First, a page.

So I begin to question why. The only thing that makes sense to me is that people view his financial wealth and social capital as markers of success. Seeing that success, they automatically assume that the man in possession of it is intelligent, hard working, and worthy of emulation. Who better to run the country? After all, everyone knows that hard work, intelligence, and quality moral fiber are what create success, right?

He owns a gold toilet.

Let that sink in for a bit. What type of person shits into precious metals? Maybe he doesn’t actually shit in it and just likes the form of a toilet. The motives aren’t as important as the fact that it exists because he wanted it to. This is a businessman who loves money and power, proving time and again that he is willing to tell lies to acquire more of it, that there’s never enough.

Yet somehow people still believe that this is a person who will act for their benefit. There was an article in the Pittsburgh Post-Gazette some months ago about two Trump voters who still supported him after one of the dozens of stupid acts for which he is now almost celebrated. One of them related that he voted for Trump because (paraphrasing here) he was so rich that he already had everything and couldn’t be bought.(Note that information about cooperation with Russia was becoming very difficult to refute at this point also.) This voter equated rich with incorruptible, ignoring the fact that wealthy people aren’t wealthy because they have a habit of saying, “You know what? I already have more than I need. Let’s just call this good enough.”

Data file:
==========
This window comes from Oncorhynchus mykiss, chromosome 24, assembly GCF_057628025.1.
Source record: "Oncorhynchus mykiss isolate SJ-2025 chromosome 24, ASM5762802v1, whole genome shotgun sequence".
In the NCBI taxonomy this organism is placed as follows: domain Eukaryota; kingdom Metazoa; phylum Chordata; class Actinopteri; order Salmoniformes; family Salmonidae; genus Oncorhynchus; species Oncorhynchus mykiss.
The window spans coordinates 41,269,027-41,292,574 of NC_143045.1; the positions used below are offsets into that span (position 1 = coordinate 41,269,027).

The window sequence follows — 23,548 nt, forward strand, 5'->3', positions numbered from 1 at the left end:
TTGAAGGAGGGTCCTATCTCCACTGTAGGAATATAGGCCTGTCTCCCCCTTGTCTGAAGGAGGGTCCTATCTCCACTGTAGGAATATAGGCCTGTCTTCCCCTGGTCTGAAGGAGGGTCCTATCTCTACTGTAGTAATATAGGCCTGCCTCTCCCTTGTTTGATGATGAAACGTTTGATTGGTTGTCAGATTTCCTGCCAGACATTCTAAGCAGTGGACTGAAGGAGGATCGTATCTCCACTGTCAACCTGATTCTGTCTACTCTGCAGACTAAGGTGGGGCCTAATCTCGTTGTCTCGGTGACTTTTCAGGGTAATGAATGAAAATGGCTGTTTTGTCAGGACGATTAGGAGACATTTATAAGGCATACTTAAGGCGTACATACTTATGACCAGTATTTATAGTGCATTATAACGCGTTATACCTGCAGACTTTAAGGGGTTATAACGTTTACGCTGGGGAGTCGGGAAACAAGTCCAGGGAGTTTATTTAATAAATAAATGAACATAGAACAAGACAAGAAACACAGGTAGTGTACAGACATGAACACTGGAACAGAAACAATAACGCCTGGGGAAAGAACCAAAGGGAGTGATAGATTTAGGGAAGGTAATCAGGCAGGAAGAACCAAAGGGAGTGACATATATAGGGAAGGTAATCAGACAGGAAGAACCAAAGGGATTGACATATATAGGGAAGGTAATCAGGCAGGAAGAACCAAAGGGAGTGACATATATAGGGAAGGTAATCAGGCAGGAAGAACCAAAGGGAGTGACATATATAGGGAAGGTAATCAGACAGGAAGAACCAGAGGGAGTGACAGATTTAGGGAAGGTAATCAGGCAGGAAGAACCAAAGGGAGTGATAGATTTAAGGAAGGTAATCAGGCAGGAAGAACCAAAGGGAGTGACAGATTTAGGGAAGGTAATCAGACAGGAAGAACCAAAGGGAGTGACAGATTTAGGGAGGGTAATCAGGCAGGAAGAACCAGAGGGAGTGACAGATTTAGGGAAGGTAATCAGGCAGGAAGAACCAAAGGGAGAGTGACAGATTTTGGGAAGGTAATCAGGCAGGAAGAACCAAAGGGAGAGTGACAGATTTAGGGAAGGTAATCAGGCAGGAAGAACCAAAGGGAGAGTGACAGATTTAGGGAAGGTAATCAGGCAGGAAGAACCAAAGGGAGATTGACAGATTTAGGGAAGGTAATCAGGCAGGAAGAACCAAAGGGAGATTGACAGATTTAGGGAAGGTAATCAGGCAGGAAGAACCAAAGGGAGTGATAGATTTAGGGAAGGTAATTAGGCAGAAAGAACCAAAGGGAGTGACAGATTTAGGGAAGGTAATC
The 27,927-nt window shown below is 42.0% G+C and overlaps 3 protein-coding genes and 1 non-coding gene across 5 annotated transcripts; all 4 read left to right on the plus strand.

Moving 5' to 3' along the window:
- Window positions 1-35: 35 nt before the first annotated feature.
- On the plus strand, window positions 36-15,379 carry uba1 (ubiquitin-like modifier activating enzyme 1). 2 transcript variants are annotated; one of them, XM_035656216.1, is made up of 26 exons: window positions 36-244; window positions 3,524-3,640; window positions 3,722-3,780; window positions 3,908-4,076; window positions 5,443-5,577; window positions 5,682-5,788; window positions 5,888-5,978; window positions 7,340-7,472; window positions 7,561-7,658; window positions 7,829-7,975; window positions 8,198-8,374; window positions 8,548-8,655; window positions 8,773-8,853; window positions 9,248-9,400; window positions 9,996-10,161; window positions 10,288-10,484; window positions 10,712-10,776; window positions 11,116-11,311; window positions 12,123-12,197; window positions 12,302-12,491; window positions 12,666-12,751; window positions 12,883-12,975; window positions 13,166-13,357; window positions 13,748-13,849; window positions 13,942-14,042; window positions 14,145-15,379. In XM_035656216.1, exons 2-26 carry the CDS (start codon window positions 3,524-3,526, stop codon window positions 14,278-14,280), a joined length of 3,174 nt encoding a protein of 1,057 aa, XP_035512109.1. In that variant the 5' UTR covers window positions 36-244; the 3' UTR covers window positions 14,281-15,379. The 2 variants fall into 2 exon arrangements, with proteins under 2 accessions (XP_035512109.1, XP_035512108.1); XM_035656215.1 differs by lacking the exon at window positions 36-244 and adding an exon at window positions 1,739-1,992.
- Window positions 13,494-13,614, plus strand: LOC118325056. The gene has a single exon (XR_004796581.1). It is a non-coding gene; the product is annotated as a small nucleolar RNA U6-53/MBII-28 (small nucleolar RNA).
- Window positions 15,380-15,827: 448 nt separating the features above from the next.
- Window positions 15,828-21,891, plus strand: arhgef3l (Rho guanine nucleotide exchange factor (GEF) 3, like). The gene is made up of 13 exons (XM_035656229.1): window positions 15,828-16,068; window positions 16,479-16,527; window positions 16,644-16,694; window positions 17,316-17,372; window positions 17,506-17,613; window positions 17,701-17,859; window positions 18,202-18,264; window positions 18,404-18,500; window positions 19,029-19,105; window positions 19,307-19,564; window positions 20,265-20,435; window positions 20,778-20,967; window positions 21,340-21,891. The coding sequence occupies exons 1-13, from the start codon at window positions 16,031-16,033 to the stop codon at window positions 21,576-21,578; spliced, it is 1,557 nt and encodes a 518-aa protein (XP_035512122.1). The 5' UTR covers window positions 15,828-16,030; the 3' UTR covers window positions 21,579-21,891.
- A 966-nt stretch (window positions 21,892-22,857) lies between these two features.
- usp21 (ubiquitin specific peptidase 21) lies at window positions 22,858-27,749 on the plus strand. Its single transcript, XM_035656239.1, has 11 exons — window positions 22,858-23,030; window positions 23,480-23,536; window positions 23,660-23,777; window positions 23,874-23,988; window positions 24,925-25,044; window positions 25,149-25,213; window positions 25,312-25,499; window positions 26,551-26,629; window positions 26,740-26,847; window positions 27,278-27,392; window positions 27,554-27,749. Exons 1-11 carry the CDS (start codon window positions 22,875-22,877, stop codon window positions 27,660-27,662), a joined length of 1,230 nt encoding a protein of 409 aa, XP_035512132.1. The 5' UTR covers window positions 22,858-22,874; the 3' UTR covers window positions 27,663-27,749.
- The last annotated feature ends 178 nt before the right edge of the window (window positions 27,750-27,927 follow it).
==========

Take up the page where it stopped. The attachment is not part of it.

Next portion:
A person doesn’t become wealthy, powerful, successful (whatever that’s defined to be) simply because they’re intelligent, hard working, or virtuous. Some of them legitimately got lucky. Some of them cheated their way to “success”. These are not necessarily people who stick up for the well-being of the millions of others upon which their fortune depends.  The hordes of groping male celebrities are reinforcing this point. Just because a person has a gold toilet doesn’t mean he’s worth the shit it flushes.

Resisting the Urge to Use “Blow Job” in the Title, and Failing.

You celebrate your way, I’ll celebrate mine.

I wanted to loudly proclaim how much I dislike leaf blowers when a coworker mistakenly believed I’d be on his side of an innocent, “This is ridiculous!” comment.

He was watching a news report about the number of leaf blower complaints received by a police department in a place that had outlawed them. I agreed that it was ridiculous, but on the grounds that if leaf blowers are outlawed, why the hell are people still using them, generating the calls? His miscalculation was easy to make.